"There are a lot of fast riders": fierce competition expected in Jerez2019-05-02 13:34
Ahead of the Gran Premio Red Bull de España, the Press Conference gathered together some of the biggest names in the paddock to talk shop ahead of track action getting underway on Friday – with Championship leader Andrea Dovizioso (Mission Winnow Ducati) joined by nine-time Champion Valentino Rossi (Monster Energy Yamaha MotoGP), Austin winner Alex Rins (Team Suzuki Ecstar), reigning Champion Marc Marquez (Repsol Honda Team), COTA podium finisher Jack Miller (Pramac Racing) and Moto3™ Championship leader Jaume Masia (Bester Capital Dubai). First to speak was ‘DesmoDovi’, fresh from a visit to the Fundación Real Escuela Andaluza del Arte Ecuestre – the Royal Andalusian Equestrian School – and that’s where the Italian started.
“Today was fun, really nice! But I was very close to the horses and it was a bit scary! The pictures are really nice though,” he smiles. And then it was back to the racing: “I’m happy with the final result in Austin, on Saturday we struggled a bit with the laptime and we started well back, but we made a good start and I was able to recover. I’m happy to get here leading the Championship, there are a lot of fast riders and I think there are more people fighting for the championship than me and Marc compared to the last two years. So it will be even harder this season but I feel more confident than last year I think we can be more competitive but here in Jerez you never know.
“Last year our speed in the race was really good but this year the asphalt is different, so it will affect everybody a lot. Let’s see if it will affect in a positive or negative way. I think it will be different this season here because the competitors are in a different situation. But the asphalt is the point, I don’t know why we can’t be competitive this year.”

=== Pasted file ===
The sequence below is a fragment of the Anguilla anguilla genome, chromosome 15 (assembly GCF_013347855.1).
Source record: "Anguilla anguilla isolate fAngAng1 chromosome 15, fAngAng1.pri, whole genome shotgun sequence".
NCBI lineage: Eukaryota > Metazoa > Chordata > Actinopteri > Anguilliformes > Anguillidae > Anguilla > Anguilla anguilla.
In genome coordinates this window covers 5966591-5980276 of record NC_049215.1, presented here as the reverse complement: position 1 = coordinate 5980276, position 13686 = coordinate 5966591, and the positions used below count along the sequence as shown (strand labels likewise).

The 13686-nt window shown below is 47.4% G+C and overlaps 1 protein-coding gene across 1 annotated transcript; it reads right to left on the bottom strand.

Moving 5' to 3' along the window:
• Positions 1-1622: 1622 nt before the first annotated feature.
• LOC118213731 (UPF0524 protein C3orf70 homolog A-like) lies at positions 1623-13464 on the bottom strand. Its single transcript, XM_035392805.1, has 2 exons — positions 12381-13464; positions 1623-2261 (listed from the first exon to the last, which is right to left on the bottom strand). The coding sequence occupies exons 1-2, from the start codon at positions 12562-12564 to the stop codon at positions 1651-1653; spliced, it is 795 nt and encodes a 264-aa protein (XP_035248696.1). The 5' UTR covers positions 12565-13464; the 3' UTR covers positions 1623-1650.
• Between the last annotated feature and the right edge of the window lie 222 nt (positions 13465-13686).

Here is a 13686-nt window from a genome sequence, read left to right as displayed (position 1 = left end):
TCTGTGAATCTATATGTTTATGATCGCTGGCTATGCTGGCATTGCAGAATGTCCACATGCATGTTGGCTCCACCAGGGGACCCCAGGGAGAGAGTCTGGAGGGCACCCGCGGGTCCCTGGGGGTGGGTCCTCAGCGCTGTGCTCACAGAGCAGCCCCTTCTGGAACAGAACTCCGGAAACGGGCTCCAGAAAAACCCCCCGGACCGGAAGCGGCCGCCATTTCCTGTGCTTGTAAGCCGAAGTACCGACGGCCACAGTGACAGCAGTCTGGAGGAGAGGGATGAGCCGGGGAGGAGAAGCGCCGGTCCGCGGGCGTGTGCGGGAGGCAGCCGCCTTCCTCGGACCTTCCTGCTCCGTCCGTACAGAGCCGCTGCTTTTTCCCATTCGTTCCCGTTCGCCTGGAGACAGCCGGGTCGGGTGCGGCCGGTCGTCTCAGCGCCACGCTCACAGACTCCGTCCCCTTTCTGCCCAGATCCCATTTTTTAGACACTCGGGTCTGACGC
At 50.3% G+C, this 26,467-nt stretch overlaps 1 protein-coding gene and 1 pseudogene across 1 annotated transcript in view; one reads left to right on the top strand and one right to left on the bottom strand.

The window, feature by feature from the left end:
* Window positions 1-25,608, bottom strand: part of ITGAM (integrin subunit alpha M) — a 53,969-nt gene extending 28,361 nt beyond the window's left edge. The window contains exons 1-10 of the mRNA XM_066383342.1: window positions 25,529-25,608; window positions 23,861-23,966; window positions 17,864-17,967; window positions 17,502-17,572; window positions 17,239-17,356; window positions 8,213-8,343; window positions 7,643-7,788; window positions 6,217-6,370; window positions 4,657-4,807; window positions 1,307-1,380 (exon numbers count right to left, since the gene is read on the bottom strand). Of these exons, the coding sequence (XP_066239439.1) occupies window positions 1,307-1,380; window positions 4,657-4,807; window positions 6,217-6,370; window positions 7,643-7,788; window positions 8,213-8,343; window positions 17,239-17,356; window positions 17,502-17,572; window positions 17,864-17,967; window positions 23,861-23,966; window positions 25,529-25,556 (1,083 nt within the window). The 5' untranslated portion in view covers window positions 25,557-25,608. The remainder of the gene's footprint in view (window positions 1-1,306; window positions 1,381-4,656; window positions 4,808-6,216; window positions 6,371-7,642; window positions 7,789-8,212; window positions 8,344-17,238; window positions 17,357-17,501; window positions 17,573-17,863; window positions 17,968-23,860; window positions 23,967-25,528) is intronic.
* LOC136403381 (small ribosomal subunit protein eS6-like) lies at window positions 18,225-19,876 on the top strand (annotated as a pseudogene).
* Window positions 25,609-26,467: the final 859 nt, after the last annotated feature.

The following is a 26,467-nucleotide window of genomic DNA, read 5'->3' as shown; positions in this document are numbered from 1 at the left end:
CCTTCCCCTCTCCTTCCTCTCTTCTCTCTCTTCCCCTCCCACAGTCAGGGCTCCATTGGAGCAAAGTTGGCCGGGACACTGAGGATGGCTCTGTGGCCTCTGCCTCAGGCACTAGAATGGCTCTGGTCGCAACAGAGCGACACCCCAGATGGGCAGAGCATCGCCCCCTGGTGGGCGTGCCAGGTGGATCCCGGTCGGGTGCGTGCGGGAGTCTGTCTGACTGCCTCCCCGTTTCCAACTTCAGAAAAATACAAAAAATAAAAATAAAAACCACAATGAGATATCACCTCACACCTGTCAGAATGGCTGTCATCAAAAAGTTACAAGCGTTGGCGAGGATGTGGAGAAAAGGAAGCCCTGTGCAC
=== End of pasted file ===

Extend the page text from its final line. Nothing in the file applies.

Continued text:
Next up was Rossi, the man with a stunning record in Jerez and the winner most recently in 2016. Since then, it’s been a tougher track for Yamaha, and the Italian notes how important the weekend will be.
“It will be very important for understanding if we’re stronger and faster, if we’ve improved the bike because last year was a very difficult weekend and I wasn’t so fast, my speed wasn’t enough. It looks like in the first races we’re more competitive and we’ve improved the bike, but here will be an important weekend to see how much and understand if we’re fast enough.”
‘More competitive’ in the first races is a bit of an understatement, with the Italian second in the Championship as it stands: “I’m very happy about the start of the season because in the three races I was always quite strong and I’ve taken some important points. Now the most important part of the season starts from Jerez and we have a lot of good European tracks. The target is try to fight for the Championship and stay there, and for sure compared to last year the atmosphere in the team is better because that always correlates with the results.”
The atmosphere for Rins then, after his first premier class win in Austin, must have been a good one over the past two weeks. And he affirms it was, but he’s already reset to try and do it again – this time on home turf.
“It was incredible and unbelievable to get my first win in MotoGP in Austin, I got my first win in Moto2 and Moto3 there so I’m quite happy, these two weeks were incredible but after the race I was thinking about the next one in Jerez. I’m excited to start with the new tarmac and we’ll see how it’s going.
“I’ve not done a lot of laps with a MotoGP machine because I was out through injury in 2017 and last year I crashed early, but in testing I’ve done a lot of laps. I feel prepared and my team do too, so I think the target is the same – to go with the front group, fight, and try and win. If it’s possible we’ll try and win and if not we’ll try and finish as far forward as possible.”
After Rins came Marquez, the man who was leading that Americas GP before disaster hit and he slid out of contention. But, much like Rins, the reigning Champion says that’s already been processed and focus has moved on to Jerez – the first home race of the season.